As you walk through the galleries the scenery of the Ozark Mountains is always quietly in the background. Expansive glass walls offer views of the pond or valley and building materials such as wood beams recall the forest just outside. It truly is a combined experience of art and nature.

Whether you are passionate about art, nature or Americana a visit to Crystal Bridges is a must. It will be a trip to remember.

Crystal Bridges Museum of American Art
Crystal Bridges Museum of American Art
Crystal Bridges Museum of American Art
Crystal Bridges Museum of American Art
Crystal Bridges Museum of American Art

Bradley County Pink Tomato Festival

I hesitate to call eating locally produced foods a trend A) because I hope it’s more than a passing phase and B) because it’s not a new concept; we’re just finally making our way back to it.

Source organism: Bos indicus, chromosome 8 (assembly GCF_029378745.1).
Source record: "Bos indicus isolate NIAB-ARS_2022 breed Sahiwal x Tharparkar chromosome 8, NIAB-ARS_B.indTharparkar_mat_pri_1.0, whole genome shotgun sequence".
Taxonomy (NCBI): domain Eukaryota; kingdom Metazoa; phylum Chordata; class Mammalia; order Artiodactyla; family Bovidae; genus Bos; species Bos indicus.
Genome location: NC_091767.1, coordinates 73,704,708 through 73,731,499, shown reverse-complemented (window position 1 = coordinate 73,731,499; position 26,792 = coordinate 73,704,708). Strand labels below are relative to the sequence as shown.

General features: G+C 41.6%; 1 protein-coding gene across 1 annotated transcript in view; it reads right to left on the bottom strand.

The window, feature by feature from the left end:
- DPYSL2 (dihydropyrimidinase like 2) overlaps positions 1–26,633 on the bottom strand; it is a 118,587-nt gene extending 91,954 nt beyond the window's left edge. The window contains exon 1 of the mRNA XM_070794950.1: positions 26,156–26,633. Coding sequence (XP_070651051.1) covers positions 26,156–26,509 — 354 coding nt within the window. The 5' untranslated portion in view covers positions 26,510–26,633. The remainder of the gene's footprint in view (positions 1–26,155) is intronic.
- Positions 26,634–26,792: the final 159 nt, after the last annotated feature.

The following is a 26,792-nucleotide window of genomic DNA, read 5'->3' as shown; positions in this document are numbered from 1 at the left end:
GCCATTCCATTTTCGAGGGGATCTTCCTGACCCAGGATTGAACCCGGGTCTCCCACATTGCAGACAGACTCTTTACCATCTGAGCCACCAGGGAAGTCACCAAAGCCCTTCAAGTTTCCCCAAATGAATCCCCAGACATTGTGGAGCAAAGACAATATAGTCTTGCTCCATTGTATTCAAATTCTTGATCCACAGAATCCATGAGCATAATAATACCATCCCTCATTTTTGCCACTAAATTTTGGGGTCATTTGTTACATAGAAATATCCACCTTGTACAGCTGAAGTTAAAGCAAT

Farmers markets are an obvious way to find ingredients grown or made in your area, but if you really want to get to know your food visit some of the food festivals going on in your state. All across the country celebrations are planned for regional specialties. Garlic, raspberries, bourbon, shrimp, corn and huckleberries are just a few of the honorees. Not only is it a fun and usually free way to spend the day, but you’ll learn more about locally produced food.

Here in Arkansas the pink tomato is so beloved it was designated the state’s official fruit in 1987. Of course we’ve been exalting the pink tomato long before it received its official title. The first Bradley County Pink Tomato Festival was in 1956 and now it’s the oldest continuously running festival in the state.

The week-long fete includes events such as a tomato packing contest, a 5K run/walk, fish fry, turtle races, carnival and a tomato eating contest, of course. It’s a fun way to spend a day and show support for a regional farming community.

To learn more about the Bradley County Tomato Festival visit BradleyPinkTomato.com.

Pink Tomato Varieties

  • Arkansas Traveler – Slicer, indeterminate, tolerates hot, dry weather